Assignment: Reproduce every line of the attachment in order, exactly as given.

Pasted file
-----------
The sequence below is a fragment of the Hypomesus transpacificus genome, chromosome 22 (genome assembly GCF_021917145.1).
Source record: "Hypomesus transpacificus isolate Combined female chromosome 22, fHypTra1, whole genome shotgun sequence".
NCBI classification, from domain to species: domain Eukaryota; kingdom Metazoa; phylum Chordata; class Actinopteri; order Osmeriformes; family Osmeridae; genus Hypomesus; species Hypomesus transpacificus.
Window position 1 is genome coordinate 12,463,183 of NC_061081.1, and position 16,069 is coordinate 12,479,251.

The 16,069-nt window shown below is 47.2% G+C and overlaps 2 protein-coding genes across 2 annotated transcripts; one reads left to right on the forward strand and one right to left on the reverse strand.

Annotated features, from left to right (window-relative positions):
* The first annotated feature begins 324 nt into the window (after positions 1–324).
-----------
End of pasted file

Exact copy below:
The sequence below is a fragment of the Hypomesus transpacificus genome, chromosome 22 (genome assembly GCF_021917145.1).
Source record: "Hypomesus transpacificus isolate Combined female chromosome 22, fHypTra1, whole genome shotgun sequence".
NCBI classification, from domain to species: domain Eukaryota; kingdom Metazoa; phylum Chordata; class Actinopteri; order Osmeriformes; family Osmeridae; genus Hypomesus; species Hypomesus transpacificus.
Window position 1 is genome coordinate 12,463,183 of NC_061081.1, and position 16,069 is coordinate 12,479,251.

The 16,069-nt window shown below is 47.2% G+C and overlaps 2 protein-coding genes across 2 annotated transcripts; one reads left to right on the forward strand and one right to left on the reverse strand.

Annotated features, from left to right (window-relative positions):
* The first annotated feature begins 324 nt into the window (after positions 1–324).